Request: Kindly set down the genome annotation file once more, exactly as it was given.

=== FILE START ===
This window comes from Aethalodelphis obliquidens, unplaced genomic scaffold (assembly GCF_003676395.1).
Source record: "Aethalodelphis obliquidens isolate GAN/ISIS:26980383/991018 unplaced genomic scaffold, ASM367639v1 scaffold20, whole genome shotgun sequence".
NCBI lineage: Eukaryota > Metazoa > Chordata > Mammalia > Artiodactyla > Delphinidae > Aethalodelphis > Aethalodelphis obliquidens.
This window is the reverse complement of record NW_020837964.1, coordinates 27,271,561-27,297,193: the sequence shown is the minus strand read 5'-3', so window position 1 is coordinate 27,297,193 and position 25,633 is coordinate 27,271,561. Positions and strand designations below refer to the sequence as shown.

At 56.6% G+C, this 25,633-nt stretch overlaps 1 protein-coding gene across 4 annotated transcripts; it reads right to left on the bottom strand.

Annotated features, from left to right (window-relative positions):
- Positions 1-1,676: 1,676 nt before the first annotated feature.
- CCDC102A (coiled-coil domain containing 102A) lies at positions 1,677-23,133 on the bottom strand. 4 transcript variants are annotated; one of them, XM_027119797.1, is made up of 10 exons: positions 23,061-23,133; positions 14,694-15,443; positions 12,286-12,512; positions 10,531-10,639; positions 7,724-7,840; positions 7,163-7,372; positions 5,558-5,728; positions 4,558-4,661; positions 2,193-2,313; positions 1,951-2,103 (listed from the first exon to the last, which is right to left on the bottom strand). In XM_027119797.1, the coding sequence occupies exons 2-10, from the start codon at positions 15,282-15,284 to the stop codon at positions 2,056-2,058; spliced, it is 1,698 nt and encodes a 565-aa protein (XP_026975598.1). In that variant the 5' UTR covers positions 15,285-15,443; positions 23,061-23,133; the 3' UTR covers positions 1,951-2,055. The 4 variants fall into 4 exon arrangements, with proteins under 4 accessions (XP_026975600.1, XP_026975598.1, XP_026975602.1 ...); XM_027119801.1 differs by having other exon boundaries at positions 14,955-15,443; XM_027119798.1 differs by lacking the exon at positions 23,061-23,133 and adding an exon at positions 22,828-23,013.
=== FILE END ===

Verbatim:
This window comes from Aethalodelphis obliquidens, unplaced genomic scaffold (assembly GCF_003676395.1).
Source record: "Aethalodelphis obliquidens isolate GAN/ISIS:26980383/991018 unplaced genomic scaffold, ASM367639v1 scaffold20, whole genome shotgun sequence".
NCBI lineage: Eukaryota > Metazoa > Chordata > Mammalia > Artiodactyla > Delphinidae > Aethalodelphis > Aethalodelphis obliquidens.
This window is the reverse complement of record NW_020837964.1, coordinates 27,271,561-27,297,193: the sequence shown is the minus strand read 5'-3', so window position 1 is coordinate 27,297,193 and position 25,633 is coordinate 27,271,561. Positions and strand designations below refer to the sequence as shown.

At 56.6% G+C, this 25,633-nt stretch overlaps 1 protein-coding gene across 4 annotated transcripts; it reads right to left on the bottom strand.

Annotated features, from left to right (window-relative positions):
- Positions 1-1,676: 1,676 nt before the first annotated feature.
- CCDC102A (coiled-coil domain containing 102A) lies at positions 1,677-23,133 on the bottom strand. 4 transcript variants are annotated; one of them, XM_027119797.1, is made up of 10 exons: positions 23,061-23,133; positions 14,694-15,443; positions 12,286-12,512; positions 10,531-10,639; positions 7,724-7,840; positions 7,163-7,372; positions 5,558-5,728; positions 4,558-4,661; positions 2,193-2,313; positions 1,951-2,103 (listed from the first exon to the last, which is right to left on the bottom strand). In XM_027119797.1, the coding sequence occupies exons 2-10, from the start codon at positions 15,282-15,284 to the stop codon at positions 2,056-2,058; spliced, it is 1,698 nt and encodes a 565-aa protein (XP_026975598.1). In that variant the 5' UTR covers positions 15,285-15,443; positions 23,061-23,133; the 3' UTR covers positions 1,951-2,055. The 4 variants fall into 4 exon arrangements, with proteins under 4 accessions (XP_026975600.1, XP_026975598.1, XP_026975602.1 ...); XM_027119801.1 differs by having other exon boundaries at positions 14,955-15,443; XM_027119798.1 differs by lacking the exon at positions 23,061-23,133 and adding an exon at positions 22,828-23,013.